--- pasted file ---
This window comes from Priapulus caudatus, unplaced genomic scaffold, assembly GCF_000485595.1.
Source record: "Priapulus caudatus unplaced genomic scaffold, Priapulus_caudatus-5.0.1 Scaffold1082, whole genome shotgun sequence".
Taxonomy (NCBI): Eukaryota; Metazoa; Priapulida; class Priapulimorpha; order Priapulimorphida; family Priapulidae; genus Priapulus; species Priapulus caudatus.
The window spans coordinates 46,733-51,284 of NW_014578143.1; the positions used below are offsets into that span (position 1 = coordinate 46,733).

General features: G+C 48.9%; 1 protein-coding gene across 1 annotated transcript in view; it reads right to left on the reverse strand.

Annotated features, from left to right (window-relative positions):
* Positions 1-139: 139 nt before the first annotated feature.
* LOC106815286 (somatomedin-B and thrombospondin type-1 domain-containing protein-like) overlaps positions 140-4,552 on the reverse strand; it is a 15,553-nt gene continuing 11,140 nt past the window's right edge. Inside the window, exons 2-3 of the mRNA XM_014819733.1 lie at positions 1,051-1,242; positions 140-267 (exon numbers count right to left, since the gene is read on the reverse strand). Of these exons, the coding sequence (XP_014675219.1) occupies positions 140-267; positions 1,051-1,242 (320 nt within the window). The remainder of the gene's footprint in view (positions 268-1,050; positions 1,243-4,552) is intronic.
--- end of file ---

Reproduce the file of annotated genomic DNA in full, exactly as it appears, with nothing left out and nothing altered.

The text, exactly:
This window comes from Priapulus caudatus, unplaced genomic scaffold, assembly GCF_000485595.1.
Source record: "Priapulus caudatus unplaced genomic scaffold, Priapulus_caudatus-5.0.1 Scaffold1082, whole genome shotgun sequence".
Taxonomy (NCBI): Eukaryota; Metazoa; Priapulida; class Priapulimorpha; order Priapulimorphida; family Priapulidae; genus Priapulus; species Priapulus caudatus.
The window spans coordinates 46,733-51,284 of NW_014578143.1; the positions used below are offsets into that span (position 1 = coordinate 46,733).

General features: G+C 48.9%; 1 protein-coding gene across 1 annotated transcript in view; it reads right to left on the reverse strand.

Annotated features, from left to right (window-relative positions):
* Positions 1-139: 139 nt before the first annotated feature.
* LOC106815286 (somatomedin-B and thrombospondin type-1 domain-containing protein-like) overlaps positions 140-4,552 on the reverse strand; it is a 15,553-nt gene continuing 11,140 nt past the window's right edge. Inside the window, exons 2-3 of the mRNA XM_014819733.1 lie at positions 1,051-1,242; positions 140-267 (exon numbers count right to left, since the gene is read on the reverse strand). Of these exons, the coding sequence (XP_014675219.1) occupies positions 140-267; positions 1,051-1,242 (320 nt within the window). The remainder of the gene's footprint in view (positions 268-1,050; positions 1,243-4,552) is intronic.